As a direct result of the state’s Clean Cars 4 All program, more than 10,000 Californians have now scrapped old, dirty cars and replaced them with cleaner alternatives such as new and used zero-emission, plug-in hybrid, or hybrid cars.
There is strong consumer demand for Clean Cars 4 All (CC4A) which incentivizes lower-income California drivers to scrap their older, high-polluting cars and replace them with clean cars. Air districts, which administer the individual programs under CC4A, report that despite the COVID-19 pandemic and economic downturn, total participation rates have continued to rise. Assembly Bill 630 (2017, Cooper) established the CC4A program.
As of 30 September 2020, $82.5 million had been spent on incentives within Clean Cars 4 All. Operating since 2015 in the South Coast and San Joaquin Valley air districts, CC4A has since expanded to the Bay Area and Sacramento Metropolitan air districts. As of 30 September 2020, there were 10,379 participants. The participant breakdown is as follows:
Replace Your Ride, South Coast Air Quality Management District: 6,510 participants
Drive Clean in the San Joaquin, San Joaquin Valley Air Pollution Control District: 2,894 participants
Clean Cars for All, Bay Area Air Quality Management District: 953 participants
The newest Clean Cars 4 All program, administered by the Sacramento Metropolitan Air Quality Management District, is just getting underway and already has had 22 participants.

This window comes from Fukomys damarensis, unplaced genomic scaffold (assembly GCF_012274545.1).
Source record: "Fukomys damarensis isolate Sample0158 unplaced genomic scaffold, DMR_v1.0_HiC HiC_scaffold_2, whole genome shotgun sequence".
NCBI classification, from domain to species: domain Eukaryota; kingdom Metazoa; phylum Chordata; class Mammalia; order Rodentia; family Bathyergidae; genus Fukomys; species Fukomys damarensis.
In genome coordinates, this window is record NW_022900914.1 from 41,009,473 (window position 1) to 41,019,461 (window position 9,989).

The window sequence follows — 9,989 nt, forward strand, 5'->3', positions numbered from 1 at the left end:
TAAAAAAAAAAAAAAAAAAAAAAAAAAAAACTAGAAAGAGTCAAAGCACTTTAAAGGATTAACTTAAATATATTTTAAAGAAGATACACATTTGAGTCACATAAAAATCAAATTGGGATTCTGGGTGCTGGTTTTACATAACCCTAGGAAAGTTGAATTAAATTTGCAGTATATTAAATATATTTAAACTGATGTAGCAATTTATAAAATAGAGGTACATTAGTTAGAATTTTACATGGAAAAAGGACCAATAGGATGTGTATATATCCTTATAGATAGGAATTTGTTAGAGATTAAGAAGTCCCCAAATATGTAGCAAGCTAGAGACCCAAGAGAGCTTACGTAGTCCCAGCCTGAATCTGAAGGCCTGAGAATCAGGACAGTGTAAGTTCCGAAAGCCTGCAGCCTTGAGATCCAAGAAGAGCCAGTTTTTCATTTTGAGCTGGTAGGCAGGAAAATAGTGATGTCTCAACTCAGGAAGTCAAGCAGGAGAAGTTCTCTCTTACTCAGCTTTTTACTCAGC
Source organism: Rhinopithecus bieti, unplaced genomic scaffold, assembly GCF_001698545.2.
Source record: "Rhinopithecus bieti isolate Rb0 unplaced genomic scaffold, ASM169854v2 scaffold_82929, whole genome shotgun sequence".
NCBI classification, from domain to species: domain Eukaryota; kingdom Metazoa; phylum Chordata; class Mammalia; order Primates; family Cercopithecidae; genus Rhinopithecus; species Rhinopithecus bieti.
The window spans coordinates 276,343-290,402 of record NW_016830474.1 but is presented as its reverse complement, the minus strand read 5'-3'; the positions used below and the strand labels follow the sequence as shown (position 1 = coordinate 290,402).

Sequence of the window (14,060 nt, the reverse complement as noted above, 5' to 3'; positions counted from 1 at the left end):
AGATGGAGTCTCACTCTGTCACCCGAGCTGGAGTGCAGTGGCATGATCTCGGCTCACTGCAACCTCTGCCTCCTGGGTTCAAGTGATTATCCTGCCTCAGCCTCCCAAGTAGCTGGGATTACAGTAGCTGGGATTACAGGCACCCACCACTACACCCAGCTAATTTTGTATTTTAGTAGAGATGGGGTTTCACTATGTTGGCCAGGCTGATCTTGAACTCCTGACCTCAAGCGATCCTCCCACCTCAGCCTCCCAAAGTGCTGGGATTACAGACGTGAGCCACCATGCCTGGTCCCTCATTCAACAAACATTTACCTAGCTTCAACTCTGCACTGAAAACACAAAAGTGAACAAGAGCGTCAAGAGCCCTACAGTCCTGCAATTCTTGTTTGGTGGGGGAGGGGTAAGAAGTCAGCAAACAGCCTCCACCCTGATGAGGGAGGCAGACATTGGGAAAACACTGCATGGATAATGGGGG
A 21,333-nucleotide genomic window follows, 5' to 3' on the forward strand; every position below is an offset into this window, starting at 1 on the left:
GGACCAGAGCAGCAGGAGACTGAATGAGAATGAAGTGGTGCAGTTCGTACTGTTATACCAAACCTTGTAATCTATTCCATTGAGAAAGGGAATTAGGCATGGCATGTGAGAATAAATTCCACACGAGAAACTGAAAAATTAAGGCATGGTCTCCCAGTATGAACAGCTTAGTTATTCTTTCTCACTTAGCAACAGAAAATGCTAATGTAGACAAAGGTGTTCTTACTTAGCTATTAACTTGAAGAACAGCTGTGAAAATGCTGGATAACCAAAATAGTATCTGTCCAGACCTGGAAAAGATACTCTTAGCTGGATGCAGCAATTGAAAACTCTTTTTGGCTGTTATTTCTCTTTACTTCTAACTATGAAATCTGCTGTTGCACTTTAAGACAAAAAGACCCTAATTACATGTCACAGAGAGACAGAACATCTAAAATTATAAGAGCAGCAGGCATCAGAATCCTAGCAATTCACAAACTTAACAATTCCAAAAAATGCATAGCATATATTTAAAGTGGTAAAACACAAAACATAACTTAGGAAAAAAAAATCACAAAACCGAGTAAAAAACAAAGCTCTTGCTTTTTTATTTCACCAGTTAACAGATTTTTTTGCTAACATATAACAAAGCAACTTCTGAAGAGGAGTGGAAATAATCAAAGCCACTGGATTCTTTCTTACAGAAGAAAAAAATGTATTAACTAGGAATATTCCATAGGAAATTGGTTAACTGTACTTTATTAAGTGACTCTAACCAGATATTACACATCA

The transportation sector is by far the state’s largest source of air pollution and climate-changing gases. Clean Cars 4 All is one of several vehicle-purchase incentive program helping Californians make the switch to clean vehicles. CARB says that incentives play a pivotal role in supporting California’s air quality, climate and petroleum-reduction goals. They accelerate the transition of fleets to zero-emission in line with Governor Newsom’s Executive Order N-79-20 requiring all new cars and passenger trucks sold in California to be zero-emission by 2035.
Eighty-nine percent of program participants have household incomes that fall into the low income bracket (≤ 225% of the federal poverty level, which is $58,950 per year for a household size of four), and 89% also reside in disadvantaged communities. These incentive funds can be stacked with incentive dollars from the statewide Clean Vehicle Rebate Project so that a low-income participant can receive up to $14,000 for a new battery-electric vehicle. The average vehicle retired is about 22 years old with an estimated fuel economy of 21.5 miles per gallon. The average replacement vehicle has a fuel economy of 80 mpg equivalent.
While the focus of Clean Cars 4 All is enabling low-income Californians to replace older, high polluting vehicles with cleaner, more fuel-efficient vehicles (minimum fuel efficiency of 35 mpg or better), it also incentivizes other alternative means of transportation. In 2019, SB 400 (authored by Senator Tom Umberg (D-Santa Ana)) allowed electric bikes to be included as a mobility option within Clean Cars 4 All, in addition to options such as transit passes.
Clean Cars 4 All is funded through the California Climate Investments and the Enhanced Fleet Modernization Program fees authorized under AB 8 (2013, Perea). California Climate Investments is a statewide initiative that puts billions of cap-and-trade dollars to work reducing greenhouse gas emissions, strengthening the economy and improving public health and the environment—particularly in disadvantaged communities. About 55 percent of these funds have benefitted disadvantaged and low-income communities, and low-income households. These investments have put more than 400,000 zero-emission cars, trucks, transit buses, school buses, and freight equipment into operation in California.